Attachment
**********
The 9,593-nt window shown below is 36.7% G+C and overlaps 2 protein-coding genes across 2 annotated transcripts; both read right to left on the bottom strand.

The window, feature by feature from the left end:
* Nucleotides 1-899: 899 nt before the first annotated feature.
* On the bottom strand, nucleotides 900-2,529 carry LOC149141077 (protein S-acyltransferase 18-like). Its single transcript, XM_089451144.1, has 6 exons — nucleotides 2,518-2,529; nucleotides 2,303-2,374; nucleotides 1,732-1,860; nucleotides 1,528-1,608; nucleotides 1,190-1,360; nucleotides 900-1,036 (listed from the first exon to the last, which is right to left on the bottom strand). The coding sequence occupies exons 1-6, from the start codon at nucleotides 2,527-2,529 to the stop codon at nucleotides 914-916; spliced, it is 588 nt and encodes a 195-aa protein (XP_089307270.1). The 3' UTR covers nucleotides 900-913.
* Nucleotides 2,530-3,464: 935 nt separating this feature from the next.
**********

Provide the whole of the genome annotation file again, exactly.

The 9,593-nt window shown below is 36.7% G+C and overlaps 2 protein-coding genes across 2 annotated transcripts; both read right to left on the bottom strand.

The window, feature by feature from the left end:
* Nucleotides 1-899: 899 nt before the first annotated feature.
* On the bottom strand, nucleotides 900-2,529 carry LOC149141077 (protein S-acyltransferase 18-like). Its single transcript, XM_089451144.1, has 6 exons — nucleotides 2,518-2,529; nucleotides 2,303-2,374; nucleotides 1,732-1,860; nucleotides 1,528-1,608; nucleotides 1,190-1,360; nucleotides 900-1,036 (listed from the first exon to the last, which is right to left on the bottom strand). The coding sequence occupies exons 1-6, from the start codon at nucleotides 2,527-2,529 to the stop codon at nucleotides 914-916; spliced, it is 588 nt and encodes a 195-aa protein (XP_089307270.1). The 3' UTR covers nucleotides 900-913.
* Nucleotides 2,530-3,464: 935 nt separating this feature from the next.